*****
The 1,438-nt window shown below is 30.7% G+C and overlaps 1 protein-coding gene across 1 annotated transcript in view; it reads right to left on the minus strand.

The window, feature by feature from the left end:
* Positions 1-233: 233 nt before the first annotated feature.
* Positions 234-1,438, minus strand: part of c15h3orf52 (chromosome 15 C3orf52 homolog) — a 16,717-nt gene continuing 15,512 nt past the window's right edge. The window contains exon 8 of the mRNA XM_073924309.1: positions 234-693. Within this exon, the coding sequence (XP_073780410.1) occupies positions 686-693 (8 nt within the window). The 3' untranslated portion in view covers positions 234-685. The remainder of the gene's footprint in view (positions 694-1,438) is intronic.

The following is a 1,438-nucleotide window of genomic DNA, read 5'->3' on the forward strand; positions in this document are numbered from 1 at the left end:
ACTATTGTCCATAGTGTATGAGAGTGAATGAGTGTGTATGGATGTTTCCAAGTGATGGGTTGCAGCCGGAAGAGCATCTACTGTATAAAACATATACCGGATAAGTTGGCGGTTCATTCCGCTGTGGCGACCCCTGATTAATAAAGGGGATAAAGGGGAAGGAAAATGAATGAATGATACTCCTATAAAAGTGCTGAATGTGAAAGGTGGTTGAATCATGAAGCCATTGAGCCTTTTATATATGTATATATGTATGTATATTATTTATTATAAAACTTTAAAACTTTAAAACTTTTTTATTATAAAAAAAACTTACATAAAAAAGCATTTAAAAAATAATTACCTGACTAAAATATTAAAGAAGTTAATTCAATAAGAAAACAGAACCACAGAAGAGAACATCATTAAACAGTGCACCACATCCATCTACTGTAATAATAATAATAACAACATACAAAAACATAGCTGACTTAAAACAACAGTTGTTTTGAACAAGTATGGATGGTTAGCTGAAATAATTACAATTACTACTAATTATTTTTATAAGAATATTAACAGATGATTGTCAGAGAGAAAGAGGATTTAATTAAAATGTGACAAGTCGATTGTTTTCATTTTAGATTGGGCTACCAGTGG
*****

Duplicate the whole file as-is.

The 1,438-nt window shown below is 30.7% G+C and overlaps 1 protein-coding gene across 1 annotated transcript in view; it reads right to left on the minus strand.

The window, feature by feature from the left end:
* Positions 1-233: 233 nt before the first annotated feature.
* Positions 234-1,438, minus strand: part of c15h3orf52 (chromosome 15 C3orf52 homolog) — a 16,717-nt gene continuing 15,512 nt past the window's right edge. The window contains exon 8 of the mRNA XM_073924309.1: positions 234-693. Within this exon, the coding sequence (XP_073780410.1) occupies positions 686-693 (8 nt within the window). The 3' untranslated portion in view covers positions 234-685. The remainder of the gene's footprint in view (positions 694-1,438) is intronic.

The following is a 1,438-nucleotide window of genomic DNA, read 5'->3' on the forward strand; positions in this document are numbered from 1 at the left end:
ACTATTGTCCATAGTGTATGAGAGTGAATGAGTGTGTATGGATGTTTCCAAGTGATGGGTTGCAGCCGGAAGAGCATCTACTGTATAAAACATATACCGGATAAGTTGGCGGTTCATTCCGCTGTGGCGACCCCTGATTAATAAAGGGGATAAAGGGGAAGGAAAATGAATGAATGATACTCCTATAAAAGTGCTGAATGTGAAAGGTGGTTGAATCATGAAGCCATTGAGCCTTTTATATATGTATATATGTATGTATATTATTTATTATAAAACTTTAAAACTTTAAAACTTTTTTATTATAAAAAAAACTTACATAAAAAAGCATTTAAAAAATAATTACCTGACTAAAATATTAAAGAAGTTAATTCAATAAGAAAACAGAACCACAGAAGAGAACATCATTAAACAGTGCACCACATCCATCTACTGTAATAATAATAATAACAACATACAAAAACATAGCTGACTTAAAACAACAGTTGTTTTGAACAAGTATGGATGGTTAGCTGAAATAATTACAATTACTACTAATTATTTTTATAAGAATATTAACAGATGATTGTCAGAGAGAAAGAGGATTTAATTAAAATGTGACAAGTCGATTGTTTTCATTTTAGATTGGGCTACCAGTGG